How socially engaged are Vietnamese Online Newspapers?

The Bivings Group has recently released its annual report on the use of Internet by America’s largest newspapers in 2008. Basing on the key findings of the report, I’m doing a small research on the use of Internet by top Vietnamese online newspapers using the list of newspapers in the previous RSS usage research. This work is of course incomplete (it’s a one man’s job) and I highly appreciate your comments.

To begin with, please take a closer look at the graphical summary of the report demonstrated by TechCrunch:

TechCrunch Graphical Summary of Bivings Report

TechCrunch Graphical Summary of Bivings Report

For Vietnamese online newspapers, the key findings are as follows:

  • No reporter’s blog whatsoever. :(
  • User-generated content: 50% newspapers have some form of user-contributed articles. These, however, are under moderation: certain artiles are selected basing on quality and appropriateness. VnExpress has the a very popular section in which readers can share thoughts, problems, feelings, etc. with others and receive feedbacks from them. Unfortunately, I haven’t seen any website that allows users to upload photos or videos at all. Rarely do we see a video submited by readers. Kenh14 (Channel14), a portfolio company serving teens do aggregate contents such as Karaoke music from other subsidiaries of VCCorp but that’s all.
  • Only Kenh14 and Afamily from VCCorp are two young sites that allow users to comment on articles. VnEconomy, the top Economics magazine in Vietnam, is by far the most progressive site where users can comment on articles. And certainly we like it.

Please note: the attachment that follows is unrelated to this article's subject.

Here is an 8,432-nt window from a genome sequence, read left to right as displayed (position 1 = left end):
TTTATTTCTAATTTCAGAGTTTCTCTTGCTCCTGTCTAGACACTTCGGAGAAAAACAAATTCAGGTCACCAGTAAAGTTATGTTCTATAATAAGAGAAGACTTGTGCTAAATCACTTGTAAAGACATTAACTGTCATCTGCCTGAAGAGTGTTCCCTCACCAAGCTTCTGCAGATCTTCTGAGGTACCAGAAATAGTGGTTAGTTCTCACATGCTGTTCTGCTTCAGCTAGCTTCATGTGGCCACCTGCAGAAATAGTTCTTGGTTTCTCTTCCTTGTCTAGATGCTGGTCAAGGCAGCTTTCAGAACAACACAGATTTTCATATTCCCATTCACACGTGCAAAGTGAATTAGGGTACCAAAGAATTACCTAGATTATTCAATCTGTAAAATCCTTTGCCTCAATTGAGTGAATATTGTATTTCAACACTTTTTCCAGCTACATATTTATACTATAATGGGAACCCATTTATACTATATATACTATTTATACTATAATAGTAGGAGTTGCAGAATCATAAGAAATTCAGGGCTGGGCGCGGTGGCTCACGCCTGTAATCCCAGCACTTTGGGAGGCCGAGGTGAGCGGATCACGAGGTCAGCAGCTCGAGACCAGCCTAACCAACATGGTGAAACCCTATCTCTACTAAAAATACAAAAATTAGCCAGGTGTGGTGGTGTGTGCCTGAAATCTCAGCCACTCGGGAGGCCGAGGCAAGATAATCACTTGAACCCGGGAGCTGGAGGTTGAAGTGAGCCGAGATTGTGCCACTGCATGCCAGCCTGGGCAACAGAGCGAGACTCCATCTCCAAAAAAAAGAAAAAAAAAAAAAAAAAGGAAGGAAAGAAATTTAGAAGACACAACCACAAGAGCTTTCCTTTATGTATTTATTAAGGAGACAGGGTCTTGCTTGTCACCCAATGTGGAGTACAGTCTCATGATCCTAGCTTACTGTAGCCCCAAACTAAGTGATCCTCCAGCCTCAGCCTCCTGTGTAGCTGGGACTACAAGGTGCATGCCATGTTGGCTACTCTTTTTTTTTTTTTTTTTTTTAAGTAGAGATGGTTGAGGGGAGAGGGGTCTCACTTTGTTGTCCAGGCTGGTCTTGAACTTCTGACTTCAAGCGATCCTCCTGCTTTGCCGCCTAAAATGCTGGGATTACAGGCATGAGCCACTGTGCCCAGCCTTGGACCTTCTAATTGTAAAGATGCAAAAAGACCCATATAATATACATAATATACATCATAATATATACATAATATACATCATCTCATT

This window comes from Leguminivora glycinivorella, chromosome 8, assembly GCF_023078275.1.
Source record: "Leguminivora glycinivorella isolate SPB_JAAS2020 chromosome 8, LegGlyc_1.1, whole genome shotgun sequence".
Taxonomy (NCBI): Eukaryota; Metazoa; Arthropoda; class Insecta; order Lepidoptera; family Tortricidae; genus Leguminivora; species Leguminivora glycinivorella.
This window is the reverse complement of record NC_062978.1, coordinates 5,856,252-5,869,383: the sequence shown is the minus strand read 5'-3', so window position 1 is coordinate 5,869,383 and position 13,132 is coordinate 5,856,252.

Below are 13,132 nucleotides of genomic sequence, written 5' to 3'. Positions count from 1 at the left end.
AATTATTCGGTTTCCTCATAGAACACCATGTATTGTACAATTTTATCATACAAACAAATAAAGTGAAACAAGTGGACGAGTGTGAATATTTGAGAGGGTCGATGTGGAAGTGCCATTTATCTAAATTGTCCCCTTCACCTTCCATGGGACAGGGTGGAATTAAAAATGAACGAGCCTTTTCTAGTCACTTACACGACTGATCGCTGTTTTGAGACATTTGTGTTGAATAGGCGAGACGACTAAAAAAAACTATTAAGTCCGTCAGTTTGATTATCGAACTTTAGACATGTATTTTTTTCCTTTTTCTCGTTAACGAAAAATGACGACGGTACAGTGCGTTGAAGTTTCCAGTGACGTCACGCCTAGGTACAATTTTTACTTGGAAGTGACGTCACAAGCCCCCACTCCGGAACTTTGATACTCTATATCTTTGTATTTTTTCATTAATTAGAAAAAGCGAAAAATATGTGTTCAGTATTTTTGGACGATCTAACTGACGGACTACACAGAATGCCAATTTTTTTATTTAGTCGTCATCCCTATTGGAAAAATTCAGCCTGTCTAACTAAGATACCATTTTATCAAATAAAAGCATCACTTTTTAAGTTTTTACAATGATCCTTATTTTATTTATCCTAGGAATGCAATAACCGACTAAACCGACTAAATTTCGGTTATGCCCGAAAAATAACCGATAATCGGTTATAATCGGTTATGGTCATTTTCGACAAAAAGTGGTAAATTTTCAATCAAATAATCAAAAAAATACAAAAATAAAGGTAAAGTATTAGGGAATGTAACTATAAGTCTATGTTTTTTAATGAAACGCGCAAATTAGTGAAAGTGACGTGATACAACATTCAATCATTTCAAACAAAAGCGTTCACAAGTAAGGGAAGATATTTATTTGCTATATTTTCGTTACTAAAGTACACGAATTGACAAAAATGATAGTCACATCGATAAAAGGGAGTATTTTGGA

• Obviously none of the newspapers offer social networking features.
  • 80% offer features such as Most Viewed/Featured Articles/Hot articles/ News of the day on their site. Some even have more than one such as Tuoitre with [New/Featured/Most Popular]. Most Emailed, however, is nowhere to be seen.
  • Vietnam hasn’t got any such large social bookmarking sites as Delicious/Delicious/Digg/Mixx/Reddit yet so it is quite out of the question. Startups such as Linkhay is too small to be noticed.
  • 100% newspapers heavily rely on online advertising: banner ads and video ads to some extent. The ads are  even displayed aggresively in most of the sites :) . Unfortunately, the proposed bill that prohibits online newspapers from displaying ads on their front page, if passed, will deal a fatal blow to the fate of both the newspapers and the online advertising industry.
  • No PDF versions, SMS alerts or Community event calender of any sort are being offered. Though relevant reports on particular subect matters such as economic data are being delivered via PDF format by VnEconomy.
  • RSS Feeds offering was covered in my previous post.


It’s interesting to find out why blogs haven’t taken off in the Vietnamese traditional media space. I had a short interview with Ms. Thanh Truc, a reporter from Tuoi Tre Newspaper. One of the reasons, according to her, is that most of the efforts are being put into the printed editions and thus reporters “don’t have time” to write blogs. Another is that the newspaper doesn’t think blogging is the best way to reach out to its readers. There are certainly other reasons such as regulatory limitations as to whether online newspapers are allowed to have blogs or not.

But what I find odd is that even though these reporters are supposedly too busy to write blogs for their newspapers, they do have time to write blog on their own, mostly on Yahoo! 360: Oshin, BoCuHung, TrangHa, just to name a few.

Positively speaking, there’re a lot of opportunities for Vietnamese online newspapers to leverage the Internet into further engaging themselves with their readers.

P/S: A Vietnamese summary of the Biving report can be found at Baomoi’s blog.

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